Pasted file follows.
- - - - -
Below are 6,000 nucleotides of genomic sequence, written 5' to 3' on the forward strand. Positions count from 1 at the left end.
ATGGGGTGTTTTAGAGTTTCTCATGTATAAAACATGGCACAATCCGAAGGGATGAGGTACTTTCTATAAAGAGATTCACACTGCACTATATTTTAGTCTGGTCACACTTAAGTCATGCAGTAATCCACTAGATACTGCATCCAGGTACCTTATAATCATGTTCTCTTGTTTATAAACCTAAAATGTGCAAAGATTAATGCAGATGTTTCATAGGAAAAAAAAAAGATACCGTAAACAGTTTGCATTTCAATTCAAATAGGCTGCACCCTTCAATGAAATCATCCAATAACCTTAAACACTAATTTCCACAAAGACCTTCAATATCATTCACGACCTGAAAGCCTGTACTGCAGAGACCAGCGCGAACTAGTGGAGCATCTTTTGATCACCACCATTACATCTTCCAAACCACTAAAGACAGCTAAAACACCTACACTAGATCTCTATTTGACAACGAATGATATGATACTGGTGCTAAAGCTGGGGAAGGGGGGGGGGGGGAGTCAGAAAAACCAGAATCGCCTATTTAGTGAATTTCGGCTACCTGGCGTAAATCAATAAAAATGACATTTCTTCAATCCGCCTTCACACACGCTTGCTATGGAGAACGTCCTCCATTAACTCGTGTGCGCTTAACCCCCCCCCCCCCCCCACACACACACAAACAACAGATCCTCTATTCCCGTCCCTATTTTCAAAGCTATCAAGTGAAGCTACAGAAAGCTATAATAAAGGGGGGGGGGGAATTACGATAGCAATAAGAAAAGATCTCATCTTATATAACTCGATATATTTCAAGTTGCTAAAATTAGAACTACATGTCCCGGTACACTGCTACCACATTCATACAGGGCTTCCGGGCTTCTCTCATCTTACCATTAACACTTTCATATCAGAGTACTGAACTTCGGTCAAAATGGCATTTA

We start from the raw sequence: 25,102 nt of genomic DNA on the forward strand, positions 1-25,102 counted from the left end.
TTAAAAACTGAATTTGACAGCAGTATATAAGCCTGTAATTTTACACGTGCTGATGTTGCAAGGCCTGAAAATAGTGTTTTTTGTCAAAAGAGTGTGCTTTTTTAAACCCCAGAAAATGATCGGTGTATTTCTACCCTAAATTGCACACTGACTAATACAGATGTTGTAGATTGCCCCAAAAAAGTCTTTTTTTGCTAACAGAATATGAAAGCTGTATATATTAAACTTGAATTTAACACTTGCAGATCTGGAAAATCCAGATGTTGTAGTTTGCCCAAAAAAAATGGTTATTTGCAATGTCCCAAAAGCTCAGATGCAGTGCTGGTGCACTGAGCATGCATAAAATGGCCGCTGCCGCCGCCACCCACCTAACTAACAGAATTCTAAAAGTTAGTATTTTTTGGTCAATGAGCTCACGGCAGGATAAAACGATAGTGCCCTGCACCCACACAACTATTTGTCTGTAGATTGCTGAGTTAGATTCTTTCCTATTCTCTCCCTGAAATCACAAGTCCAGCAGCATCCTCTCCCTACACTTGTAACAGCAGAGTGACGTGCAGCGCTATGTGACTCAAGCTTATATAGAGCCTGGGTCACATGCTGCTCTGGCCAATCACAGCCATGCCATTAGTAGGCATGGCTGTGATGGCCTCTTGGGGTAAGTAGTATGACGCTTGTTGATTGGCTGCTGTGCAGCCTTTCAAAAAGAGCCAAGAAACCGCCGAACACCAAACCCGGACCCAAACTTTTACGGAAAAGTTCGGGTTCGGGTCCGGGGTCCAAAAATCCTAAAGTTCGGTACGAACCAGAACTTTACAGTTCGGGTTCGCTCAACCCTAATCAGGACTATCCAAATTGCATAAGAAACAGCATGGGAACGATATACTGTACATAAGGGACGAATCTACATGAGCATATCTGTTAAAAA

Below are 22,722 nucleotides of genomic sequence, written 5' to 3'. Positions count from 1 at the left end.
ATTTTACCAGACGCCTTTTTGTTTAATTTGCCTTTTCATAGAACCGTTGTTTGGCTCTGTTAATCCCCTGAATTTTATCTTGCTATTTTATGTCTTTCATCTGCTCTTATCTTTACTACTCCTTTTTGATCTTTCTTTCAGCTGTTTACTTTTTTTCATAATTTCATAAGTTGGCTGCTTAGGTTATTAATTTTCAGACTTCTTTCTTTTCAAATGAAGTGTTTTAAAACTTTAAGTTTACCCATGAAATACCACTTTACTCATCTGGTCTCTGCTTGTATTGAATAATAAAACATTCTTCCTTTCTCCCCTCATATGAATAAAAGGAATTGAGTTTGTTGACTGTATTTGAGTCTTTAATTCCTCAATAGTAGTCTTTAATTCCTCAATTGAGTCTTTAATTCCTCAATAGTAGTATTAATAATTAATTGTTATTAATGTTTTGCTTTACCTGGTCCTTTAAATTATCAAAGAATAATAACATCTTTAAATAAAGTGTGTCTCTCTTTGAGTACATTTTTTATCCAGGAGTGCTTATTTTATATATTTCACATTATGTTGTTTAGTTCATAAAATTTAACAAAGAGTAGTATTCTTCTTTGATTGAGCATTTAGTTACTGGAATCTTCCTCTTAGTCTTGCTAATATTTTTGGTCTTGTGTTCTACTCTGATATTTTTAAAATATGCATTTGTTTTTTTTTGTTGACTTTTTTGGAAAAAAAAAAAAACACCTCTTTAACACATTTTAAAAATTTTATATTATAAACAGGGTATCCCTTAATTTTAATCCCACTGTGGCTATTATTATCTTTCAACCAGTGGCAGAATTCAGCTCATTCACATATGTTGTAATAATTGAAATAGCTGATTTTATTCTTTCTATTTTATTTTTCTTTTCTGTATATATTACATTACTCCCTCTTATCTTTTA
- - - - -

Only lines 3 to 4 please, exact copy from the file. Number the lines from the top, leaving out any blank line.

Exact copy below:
We start from the raw sequence: 25,102 nt of genomic DNA on the forward strand, positions 1-25,102 counted from the left end.
TTAAAAACTGAATTTGACAGCAGTATATAAGCCTGTAATTTTACACGTGCTGATGTTGCAAGGCCTGAAAATAGTGTTTTTTGTCAAAAGAGTGTGCTTTTTTAAACCCCAGAAAATGATCGGTGTATTTCTACCCTAAATTGCACACTGACTAATACAGATGTTGTAGATTGCCCCAAAAAAGTCTTTTTTTGCTAACAGAATATGAAAGCTGTATATATTAAACTTGAATTTAACACTTGCAGATCTGGAAAATCCAGATGTTGTAGTTTGCCCAAAAAAAATGGTTATTTGCAATGTCCCAAAAGCTCAGATGCAGTGCTGGTGCACTGAGCATGCATAAAATGGCCGCTGCCGCCGCCACCCACCTAACTAACAGAATTCTAAAAGTTAGTATTTTTTGGTCAATGAGCTCACGGCAGGATAAAACGATAGTGCCCTGCACCCACACAACTATTTGTCTGTAGATTGCTGAGTTAGATTCTTTCCTATTCTCTCCCTGAAATCACAAGTCCAGCAGCATCCTCTCCCTACACTTGTAACAGCAGAGTGACGTGCAGCGCTATGTGACTCAAGCTTATATAGAGCCTGGGTCACATGCTGCTCTGGCCAATCACAGCCATGCCATTAGTAGGCATGGCTGTGATGGCCTCTTGGGGTAAGTAGTATGACGCTTGTTGATTGGCTGCTGTGCAGCCTTTCAAAAAGAGCCAAGAAACCGCCGAACACCAAACCCGGACCCAAACTTTTACGGAAAAGTTCGGGTTCGGGTCCGGGGTCCAAAAATCCTAAAGTTCGGTACGAACCAGAACTTTACAGTTCGGGTTCGCTCAACCCTAATCAGGACTATCCAAATTGCATAAGAAACAGCATGGGAACGATATACTGTACATAAGGGACGAATCTACATGAGCATATCTGTTAAAAA